Environment Magazine

Frack Waste Trucks Blocked from Entering Injection Well Site in Athens County

Posted on the 05 June 2014 by Earth First! Newswire @efjournal

from Appalachia Resist!

An Athens County resident has barricaded the gates of a frack-waste transfer station near the rest area off of HWY 50. No trucks can enter or leave the site, and K&H injection well operations are effectively stopped for the business day. Crissa Cummings, age 42 of Millfield has locked herself to the gate, charging that the recently drilled K&H 2 injection well is operating unsafely. Cummings noted that ODNR reports show that more than 12 tons of contaminated soil and water have been removed from the site since January, and that 410 feet of cement casing has been lost down the injection well shaft, signifying a potentially dangerous situation. “In light of the recent studies that have linked fracking chemicals to birth defects, I feel sick when I think about all the babies and the pregnant friends that were protesting at this site in February, a couple of weeks after the brine spill,” says Cummings.

A banner has been placed over the gates that reads “12 TONS OF SOIL AND WATER CONTAMINATED. K&H2 NOT SAFE”. Supporters wearing white hazmat style suits and ventilator masks are gathering, holding signs and chanting. Cummings herself is wearing a ventilator, noting that at least 4 workers have died since 2010 from exposure to frack waste, which contains high rates of benzene and other chemicals that can sicken people and be fatal when inhaled. Cummings says, “When a community says it does not want injection wells because we don’t believe they are safe, and our public servants ignore the desires of the public and our locally elected officials, the only recourse left to us is to use our bodies to stop the toxic frack waste from being injected into these dangerous wells.”

Peggy Gish, 71, who was an organic farmer in Athens County for more than 30 years, sits alongside Crissa occupying the space in front of the gate. Gish also plans to remain as long as possible. Of her action, Gish says, “I do this because I care about the health and safety of the people living in this region and for future generations who also want clean water, air, and land. Energy companies should not be allowed to make huge profits at the expense of the health and safety of the local people.”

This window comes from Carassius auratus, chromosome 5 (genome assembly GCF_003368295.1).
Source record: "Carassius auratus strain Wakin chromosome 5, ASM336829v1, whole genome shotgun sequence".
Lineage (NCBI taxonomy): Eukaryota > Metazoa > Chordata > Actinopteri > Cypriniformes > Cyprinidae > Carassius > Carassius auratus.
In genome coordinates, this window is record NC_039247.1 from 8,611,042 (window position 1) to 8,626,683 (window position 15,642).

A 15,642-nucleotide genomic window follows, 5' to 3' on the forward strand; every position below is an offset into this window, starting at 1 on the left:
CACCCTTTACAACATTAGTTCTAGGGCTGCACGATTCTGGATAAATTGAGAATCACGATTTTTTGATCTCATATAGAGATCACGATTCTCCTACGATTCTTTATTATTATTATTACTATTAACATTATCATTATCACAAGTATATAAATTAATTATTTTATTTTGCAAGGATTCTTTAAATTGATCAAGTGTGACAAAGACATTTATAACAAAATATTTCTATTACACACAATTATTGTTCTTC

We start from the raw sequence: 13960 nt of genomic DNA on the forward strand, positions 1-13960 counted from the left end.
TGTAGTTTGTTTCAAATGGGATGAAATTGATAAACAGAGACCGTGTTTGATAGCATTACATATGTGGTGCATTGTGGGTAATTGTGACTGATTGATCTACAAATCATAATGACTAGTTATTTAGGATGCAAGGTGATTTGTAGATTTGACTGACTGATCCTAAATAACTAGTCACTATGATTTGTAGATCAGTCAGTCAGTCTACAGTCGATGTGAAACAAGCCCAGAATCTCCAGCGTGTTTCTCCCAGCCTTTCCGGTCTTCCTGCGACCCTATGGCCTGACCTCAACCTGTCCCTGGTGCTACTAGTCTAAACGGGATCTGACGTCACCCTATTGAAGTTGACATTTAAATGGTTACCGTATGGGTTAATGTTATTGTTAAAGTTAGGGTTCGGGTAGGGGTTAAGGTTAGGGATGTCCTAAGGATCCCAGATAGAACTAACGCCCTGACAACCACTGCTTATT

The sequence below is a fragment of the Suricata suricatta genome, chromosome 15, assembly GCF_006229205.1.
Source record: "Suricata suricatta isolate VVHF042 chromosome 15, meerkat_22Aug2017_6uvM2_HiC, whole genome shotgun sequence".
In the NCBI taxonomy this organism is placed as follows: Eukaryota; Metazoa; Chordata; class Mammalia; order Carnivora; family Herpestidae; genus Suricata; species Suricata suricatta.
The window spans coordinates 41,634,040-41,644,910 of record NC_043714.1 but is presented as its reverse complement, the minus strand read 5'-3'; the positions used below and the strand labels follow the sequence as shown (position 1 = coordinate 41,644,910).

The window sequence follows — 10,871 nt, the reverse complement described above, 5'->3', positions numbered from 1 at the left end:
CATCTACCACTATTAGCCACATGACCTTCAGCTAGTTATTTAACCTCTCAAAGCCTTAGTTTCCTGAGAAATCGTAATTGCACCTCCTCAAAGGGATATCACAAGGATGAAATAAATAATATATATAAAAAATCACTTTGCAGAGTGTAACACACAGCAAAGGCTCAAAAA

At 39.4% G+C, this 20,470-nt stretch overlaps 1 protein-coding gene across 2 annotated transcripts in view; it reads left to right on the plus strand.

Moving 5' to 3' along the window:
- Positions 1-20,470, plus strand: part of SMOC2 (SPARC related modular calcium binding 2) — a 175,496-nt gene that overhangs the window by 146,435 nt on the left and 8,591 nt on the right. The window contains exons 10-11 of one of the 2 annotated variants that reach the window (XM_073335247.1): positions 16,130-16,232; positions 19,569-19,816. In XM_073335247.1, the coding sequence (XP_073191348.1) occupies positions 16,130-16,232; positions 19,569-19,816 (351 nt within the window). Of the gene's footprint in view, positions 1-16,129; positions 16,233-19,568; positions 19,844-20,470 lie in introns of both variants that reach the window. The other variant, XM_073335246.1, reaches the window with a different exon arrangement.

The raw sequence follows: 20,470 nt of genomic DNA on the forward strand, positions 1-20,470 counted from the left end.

8 people were arrested at this same location earlier this year for protesting the injection of radioactive toxic fracking waste in Athens County, after the ODNR ignored hundreds of public comments as well as the objections of the Athens County Commissioners,.

Through a records request, community members have found ODNR reports showing that in January 2014, the drill rig at the K&H 2 unexpectedly hit saltwater and gas. When the pit overflowed with the fluid, a nearby creek was contaminated. After well operators initially attempted to build a containment wall with the contaminated soil, the company was told to remove up to 20 tons of contaminated soil and water. 

Also during January, ODNR reports show that approximately 410 feet (or 200 bags) of cement disappeared down the well shaft during well construction. Though this signifies probable cracks and fissures in the surrounding rock into which the cement may be leaking, neither K&H Partners nor ODNR has completed an adequate follow up investigation.

The local community, including the Athens County commissioners, has repeatedly called for proper seismic testing and geologic characterization at the K&H site. The ODNR has ignored these demands. Now, the accidental spill, coupled with the enormous loss of cement brings up serious concerns about possible contamination of the aquifer. ACFAN and Appalachia Resist! have recently submitted a complaint about the K&H 2 to the federal EPA, charging that the problems and the conduct at the K&H 2 site constitute violations of Ohio Revised Codes 1501:9-1-07, and 1501:9-1-08, which concern prevention of contamination, and safety of well construction, as well as a violation of the Federal Safe Drinking Water Act.

Back to Featured Articles on Logo Paperblog